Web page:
Between and , the share of households in the under cohort holding any form of debt fell by 6. During the same period, the median value of household debt also fell by the greatest amount among the under cohort 23 percent. Notably, with the economy in recovery since , debt levels have stabilized for some cohorts including the under cohort and risen for others. In addition to mortgages, vehicle loans fell after among households headed by Millennials. The proportion of households in the under cohort holding vehicle debt fell by Since , however, this proportion has increased somewhat among the under cohort, similar to the trend among some other cohorts.
Credit card debt has also decreased since among those under 35—but it would be wrong to say that this decline is a purely post trend. The share of households in the under cohort holding credit card debt has been declining steadily since Data on household finances from SCF add some nuance to these findings, showing that, while the percentage of those under 35 who own vehicles is indeed smaller than the comparable percentage among older cohorts, car ownership among the under cohort is by no means dead.
For example, although the share of households with a vehicle as an asset among the under cohort fell by six percentage points between and , this percentage has recovered since then figure For further information on vehicle ownership among different generations, view our interactive version of figure In the immediate aftermath of the Great Recession, equities lost much of their popularity.
Nevertheless, the share of households in the under cohort that held stocks as an asset has remained fairly stable since figure This contrasts somewhat with the pattern for other age groups, among whom equity ownership has been more volatile. Also, between and , the value of stock holdings both direct and indirect as a percentage of total financial assets declined for all households.
But falling equity prices had as much to do with this as did changes in household stock holdings. Moreover, since , the value of stocks as a percentage of total financial assets has recovered among all households, including those headed by Millennials figure Most of the evidence for perceived higher Millennial turnover rates appears to be a misinterpretation of age effects. As was the case with Boomers and Gen Xers, young people today tend to switch jobs more often than older workers, particularly before they settle down and have kids.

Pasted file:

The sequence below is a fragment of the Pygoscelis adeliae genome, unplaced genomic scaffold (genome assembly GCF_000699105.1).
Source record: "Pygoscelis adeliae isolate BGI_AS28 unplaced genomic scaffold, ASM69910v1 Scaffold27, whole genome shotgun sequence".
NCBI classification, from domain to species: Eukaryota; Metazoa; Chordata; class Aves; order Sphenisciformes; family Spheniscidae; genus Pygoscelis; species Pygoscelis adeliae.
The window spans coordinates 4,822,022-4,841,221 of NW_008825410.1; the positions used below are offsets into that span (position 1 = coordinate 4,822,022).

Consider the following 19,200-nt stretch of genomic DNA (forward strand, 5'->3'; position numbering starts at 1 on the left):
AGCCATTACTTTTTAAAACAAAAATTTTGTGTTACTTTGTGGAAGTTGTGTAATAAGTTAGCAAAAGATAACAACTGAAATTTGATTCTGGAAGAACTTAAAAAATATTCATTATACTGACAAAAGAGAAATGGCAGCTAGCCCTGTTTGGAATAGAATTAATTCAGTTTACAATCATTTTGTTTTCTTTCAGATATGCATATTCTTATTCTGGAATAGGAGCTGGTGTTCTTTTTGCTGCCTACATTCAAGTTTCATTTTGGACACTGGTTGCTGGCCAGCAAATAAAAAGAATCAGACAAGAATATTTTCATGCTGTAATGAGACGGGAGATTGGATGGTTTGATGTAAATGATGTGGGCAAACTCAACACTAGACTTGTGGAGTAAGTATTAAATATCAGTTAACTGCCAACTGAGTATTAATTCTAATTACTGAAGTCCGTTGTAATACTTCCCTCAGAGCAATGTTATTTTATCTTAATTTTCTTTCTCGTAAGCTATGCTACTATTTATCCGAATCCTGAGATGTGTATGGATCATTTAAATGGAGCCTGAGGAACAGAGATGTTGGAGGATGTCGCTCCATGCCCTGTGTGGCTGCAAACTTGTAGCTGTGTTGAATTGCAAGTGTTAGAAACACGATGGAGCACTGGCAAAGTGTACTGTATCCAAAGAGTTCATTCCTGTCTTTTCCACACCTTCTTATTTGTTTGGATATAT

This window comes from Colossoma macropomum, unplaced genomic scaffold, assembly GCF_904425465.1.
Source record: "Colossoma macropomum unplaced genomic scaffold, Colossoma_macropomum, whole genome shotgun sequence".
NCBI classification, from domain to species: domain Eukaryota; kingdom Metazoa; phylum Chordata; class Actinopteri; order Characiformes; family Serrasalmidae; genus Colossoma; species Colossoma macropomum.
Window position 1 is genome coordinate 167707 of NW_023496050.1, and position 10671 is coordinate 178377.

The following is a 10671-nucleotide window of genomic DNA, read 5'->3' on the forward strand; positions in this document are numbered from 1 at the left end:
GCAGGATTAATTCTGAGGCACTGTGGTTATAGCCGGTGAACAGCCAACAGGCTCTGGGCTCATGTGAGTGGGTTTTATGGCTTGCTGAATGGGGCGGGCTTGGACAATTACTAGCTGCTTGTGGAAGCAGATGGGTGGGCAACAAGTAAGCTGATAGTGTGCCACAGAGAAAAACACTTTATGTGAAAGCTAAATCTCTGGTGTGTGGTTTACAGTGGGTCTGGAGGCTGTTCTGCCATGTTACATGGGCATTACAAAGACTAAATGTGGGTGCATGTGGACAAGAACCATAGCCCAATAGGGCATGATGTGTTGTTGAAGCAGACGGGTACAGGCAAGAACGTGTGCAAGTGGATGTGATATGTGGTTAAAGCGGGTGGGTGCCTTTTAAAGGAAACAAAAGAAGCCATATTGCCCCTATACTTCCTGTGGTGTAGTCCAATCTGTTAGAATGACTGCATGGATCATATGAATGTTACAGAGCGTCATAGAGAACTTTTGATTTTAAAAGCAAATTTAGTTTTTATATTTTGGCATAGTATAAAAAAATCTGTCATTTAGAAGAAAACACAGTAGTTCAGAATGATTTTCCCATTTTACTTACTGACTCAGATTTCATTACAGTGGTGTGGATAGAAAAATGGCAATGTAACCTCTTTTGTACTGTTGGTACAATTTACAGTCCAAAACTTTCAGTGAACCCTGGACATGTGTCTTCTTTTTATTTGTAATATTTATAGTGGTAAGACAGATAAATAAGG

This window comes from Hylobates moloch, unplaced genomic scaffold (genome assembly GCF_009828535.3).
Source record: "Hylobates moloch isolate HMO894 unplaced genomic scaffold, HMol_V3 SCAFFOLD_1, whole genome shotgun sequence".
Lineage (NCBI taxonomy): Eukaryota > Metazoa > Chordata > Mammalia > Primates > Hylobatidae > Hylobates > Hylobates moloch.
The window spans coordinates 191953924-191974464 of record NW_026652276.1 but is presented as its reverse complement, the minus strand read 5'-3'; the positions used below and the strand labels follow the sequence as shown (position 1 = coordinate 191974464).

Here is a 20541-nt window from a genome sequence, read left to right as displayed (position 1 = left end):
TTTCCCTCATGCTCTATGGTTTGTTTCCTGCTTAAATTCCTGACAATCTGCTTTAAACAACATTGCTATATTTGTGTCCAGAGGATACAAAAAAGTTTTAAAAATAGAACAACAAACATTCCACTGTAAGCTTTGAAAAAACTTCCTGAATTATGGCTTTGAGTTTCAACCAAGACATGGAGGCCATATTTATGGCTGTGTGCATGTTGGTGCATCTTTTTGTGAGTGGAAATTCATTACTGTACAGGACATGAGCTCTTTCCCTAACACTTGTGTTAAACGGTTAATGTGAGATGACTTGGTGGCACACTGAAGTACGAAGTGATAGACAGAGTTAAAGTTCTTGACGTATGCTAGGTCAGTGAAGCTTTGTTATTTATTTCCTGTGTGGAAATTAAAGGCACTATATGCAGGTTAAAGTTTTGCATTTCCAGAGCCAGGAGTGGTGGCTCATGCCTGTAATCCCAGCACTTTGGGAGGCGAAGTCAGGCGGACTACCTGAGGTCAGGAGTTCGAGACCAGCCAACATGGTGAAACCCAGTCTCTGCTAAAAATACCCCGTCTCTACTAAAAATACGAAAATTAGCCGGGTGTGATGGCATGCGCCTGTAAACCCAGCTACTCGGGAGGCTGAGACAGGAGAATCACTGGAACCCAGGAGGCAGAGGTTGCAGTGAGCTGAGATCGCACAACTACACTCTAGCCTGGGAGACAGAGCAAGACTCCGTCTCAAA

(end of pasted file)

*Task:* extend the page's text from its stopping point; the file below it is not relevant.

Many labor market economists believe that there are two primary determinants of how often employees switch jobs: When the economy is growing, more jobs are available, and more workers of all ages are willing to take a chance and jump to another job. When the economy is shrinking, the opposite is true, and workers of all ages tend to hang on to the job they have. Figure 13 shows age-specific turnover rates for all US private-sector workers at three time points: Particularly instructive is the portion of the x-axis showing turnover rates for workers aged 19 to In , this age cohort was made up of Generation Xers.
In , this same age group was made up of Millennials. If Millennials truly had fundamentally different views on job-hopping, we would expect to see different turnover rates and different slopes for the lines representing these age cohorts. Instead, we see almost exactly the same slope for all three years, simply shifted upward when the economy was booming and downward as it contracted For more information on turnover rates, view our interactive version of figure